Breeding pairs of Ruby-Crowned Kinglets stay together for two months, until their chicks fledge. Ruby-Crowned Kinglets use their long, bubbly, and amazingly loud songs to establish territories; this is more energy efficient than chasing and less dangerous than fighting. They can be recognized by a constant flicking of their wings.
Ruby-crowned Kinglets are common and overall, despite regional increases and declines, their numbers were stable between 1966 and 2015, according to the North American Breeding Bird Survey. Partners in Flight estimates a global breeding population of 90 million with 72% spending some part of the year in the U.S., 81% in Canada, and 26% wintering in Mexico. The species rates a 6 out of 20 on the Continental Concern Score. Ruby-crowned Kinglet is not on the 2016 State of North America's Birds' Watch List. Kinglets seem to handle human disturbance and habitat fragmentation fairly well, though logging and wildfire may reduce their numbers. Their wide use of habitats in winter helps them tolerate human disturbances.
- Ingold, J. L., and G. E. Wallace. 1994. Ruby-crowned Kinglet (Regulus calendula). In The Birds of North America Online, No. 119 (A. Poole, Ed.). Cornell Lab of Ornithology, Ithaca, New York.
- North American Bird Conservation Initiative. 2016. The State of North
America’s Birds 2016. Environment and Climate Change Canada: Ottawa, Ontario.
- Partners in Flight. 2012. Species assessment database.
- Sauer, J.R., J.E. Hines, J.E. Fallon, K.L. Pardieck, D.J. Ziolkowski, Jr., and W.A. Link. 2016. The North American Breeding Bird Survey, Results and Analysis 1966–2015, Version 01.30.2015. USGS Patuxent Wildlife Research Center, Laurel, MD.
- USGS Patuxent Wildlife Research Center. 2016. Longevity records of North American Birds.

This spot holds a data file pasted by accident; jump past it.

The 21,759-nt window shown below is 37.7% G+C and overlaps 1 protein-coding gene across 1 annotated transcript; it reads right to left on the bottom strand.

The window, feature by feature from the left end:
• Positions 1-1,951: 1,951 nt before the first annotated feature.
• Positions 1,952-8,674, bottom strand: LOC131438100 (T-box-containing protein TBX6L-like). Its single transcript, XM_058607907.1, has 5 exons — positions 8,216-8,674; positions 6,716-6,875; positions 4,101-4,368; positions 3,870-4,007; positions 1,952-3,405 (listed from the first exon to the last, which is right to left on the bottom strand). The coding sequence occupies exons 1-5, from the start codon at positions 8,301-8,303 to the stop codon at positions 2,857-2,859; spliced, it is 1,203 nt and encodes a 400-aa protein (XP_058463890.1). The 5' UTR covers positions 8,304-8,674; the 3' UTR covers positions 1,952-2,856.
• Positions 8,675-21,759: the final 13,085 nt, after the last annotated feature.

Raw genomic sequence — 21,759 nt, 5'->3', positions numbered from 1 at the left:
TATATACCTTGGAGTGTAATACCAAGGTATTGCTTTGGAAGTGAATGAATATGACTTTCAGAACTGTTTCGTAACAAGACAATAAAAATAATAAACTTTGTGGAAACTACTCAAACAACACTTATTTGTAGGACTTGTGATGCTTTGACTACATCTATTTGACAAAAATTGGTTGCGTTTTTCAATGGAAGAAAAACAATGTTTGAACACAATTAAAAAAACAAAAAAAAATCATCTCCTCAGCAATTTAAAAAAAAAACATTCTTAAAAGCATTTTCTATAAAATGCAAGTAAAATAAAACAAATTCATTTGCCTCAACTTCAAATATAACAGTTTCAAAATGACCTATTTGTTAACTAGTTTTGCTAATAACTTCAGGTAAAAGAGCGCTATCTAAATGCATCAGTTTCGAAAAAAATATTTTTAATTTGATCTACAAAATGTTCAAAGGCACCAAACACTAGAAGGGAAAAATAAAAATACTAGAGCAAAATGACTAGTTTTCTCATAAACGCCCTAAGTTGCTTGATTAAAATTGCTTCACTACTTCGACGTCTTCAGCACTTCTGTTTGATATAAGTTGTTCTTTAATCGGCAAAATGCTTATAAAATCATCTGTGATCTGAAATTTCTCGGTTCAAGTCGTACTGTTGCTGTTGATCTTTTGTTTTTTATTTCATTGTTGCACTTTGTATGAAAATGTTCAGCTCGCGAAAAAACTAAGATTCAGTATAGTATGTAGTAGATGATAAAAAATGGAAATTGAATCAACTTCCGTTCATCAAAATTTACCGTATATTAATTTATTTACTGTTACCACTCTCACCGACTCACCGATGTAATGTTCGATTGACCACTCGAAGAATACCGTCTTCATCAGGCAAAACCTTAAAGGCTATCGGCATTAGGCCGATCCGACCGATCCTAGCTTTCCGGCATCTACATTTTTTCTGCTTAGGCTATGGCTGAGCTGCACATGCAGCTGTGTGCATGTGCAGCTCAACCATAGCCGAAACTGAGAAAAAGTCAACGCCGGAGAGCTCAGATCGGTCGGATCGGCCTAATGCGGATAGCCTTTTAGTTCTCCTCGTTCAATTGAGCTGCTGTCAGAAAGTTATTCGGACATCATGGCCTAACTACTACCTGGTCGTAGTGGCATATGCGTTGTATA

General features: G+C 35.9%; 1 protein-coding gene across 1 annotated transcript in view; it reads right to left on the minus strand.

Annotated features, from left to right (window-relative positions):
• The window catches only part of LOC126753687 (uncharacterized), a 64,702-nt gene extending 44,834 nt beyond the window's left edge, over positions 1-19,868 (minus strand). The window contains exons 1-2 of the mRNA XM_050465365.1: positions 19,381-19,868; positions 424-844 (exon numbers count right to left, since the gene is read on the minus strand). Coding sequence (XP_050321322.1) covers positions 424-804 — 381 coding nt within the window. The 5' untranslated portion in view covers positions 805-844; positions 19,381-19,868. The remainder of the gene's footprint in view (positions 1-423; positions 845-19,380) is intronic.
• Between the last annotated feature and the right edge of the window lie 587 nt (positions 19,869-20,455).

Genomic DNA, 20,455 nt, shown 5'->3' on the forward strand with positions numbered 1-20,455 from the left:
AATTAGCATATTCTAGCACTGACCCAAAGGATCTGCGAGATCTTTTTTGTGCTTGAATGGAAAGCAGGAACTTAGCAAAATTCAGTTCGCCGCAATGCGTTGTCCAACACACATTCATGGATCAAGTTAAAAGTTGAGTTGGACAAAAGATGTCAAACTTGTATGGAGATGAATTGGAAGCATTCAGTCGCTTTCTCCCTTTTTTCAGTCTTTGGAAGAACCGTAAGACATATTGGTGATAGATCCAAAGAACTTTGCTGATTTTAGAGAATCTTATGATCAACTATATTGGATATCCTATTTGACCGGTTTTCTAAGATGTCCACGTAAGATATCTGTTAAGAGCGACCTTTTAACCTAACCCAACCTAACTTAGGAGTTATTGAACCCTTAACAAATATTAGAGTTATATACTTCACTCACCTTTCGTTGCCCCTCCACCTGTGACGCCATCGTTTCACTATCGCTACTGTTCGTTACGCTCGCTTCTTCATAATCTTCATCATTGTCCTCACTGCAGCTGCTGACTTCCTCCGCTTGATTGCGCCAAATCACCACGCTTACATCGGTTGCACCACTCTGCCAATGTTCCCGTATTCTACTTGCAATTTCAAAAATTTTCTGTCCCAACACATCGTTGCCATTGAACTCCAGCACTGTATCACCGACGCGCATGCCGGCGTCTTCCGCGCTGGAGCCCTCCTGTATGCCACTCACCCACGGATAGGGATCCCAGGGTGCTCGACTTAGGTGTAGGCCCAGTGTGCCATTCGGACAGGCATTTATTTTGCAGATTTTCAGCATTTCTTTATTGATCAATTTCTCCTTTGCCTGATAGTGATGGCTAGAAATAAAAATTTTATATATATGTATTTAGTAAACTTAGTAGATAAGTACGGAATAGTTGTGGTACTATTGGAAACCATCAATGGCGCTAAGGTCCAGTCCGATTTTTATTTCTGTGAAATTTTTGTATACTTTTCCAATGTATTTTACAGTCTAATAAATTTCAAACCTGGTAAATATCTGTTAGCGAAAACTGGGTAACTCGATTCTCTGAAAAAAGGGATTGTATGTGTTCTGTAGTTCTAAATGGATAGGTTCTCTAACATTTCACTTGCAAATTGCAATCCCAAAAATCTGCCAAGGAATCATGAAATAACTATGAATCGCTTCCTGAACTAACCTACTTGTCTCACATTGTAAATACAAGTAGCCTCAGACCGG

Short-distance migrant. Ruby-crowned Kinglets breed across far northern North America as well as the western mountains. Most migrate to the southern and southwestern United States and Mexico for the winter—but some mountain populations in the West simply move to lower elevations during the cold months.
This species may come to backyards if food is available. Find out more about what this bird likes to eat by using the Project FeederWatch Common Feeder Birds bird list.
Find This Bird
Ruby-crowned Kinglets are fast-moving but quiet little birds that you might overlook at first. If you’re scanning roadside bushes or watching a flock of warblers, you might see one dart into view and keep moving through the foliage, almost too fast for you to keep up. Keep an eye out for their characteristic habit of wing-flicking. Don’t rely on seeing this bird’s ruby crown—it’s often kept completely hidden. But do listen for both the male’s loud song (often given during migration as well as in the breeding season) and for the double-noted call, which can be distinctive once you learn it. In much of the U.S., look for this species in the winter or on migration, when they are widespread and quite common. During summer you’ll need to be in northern North America or the western mountains to see them.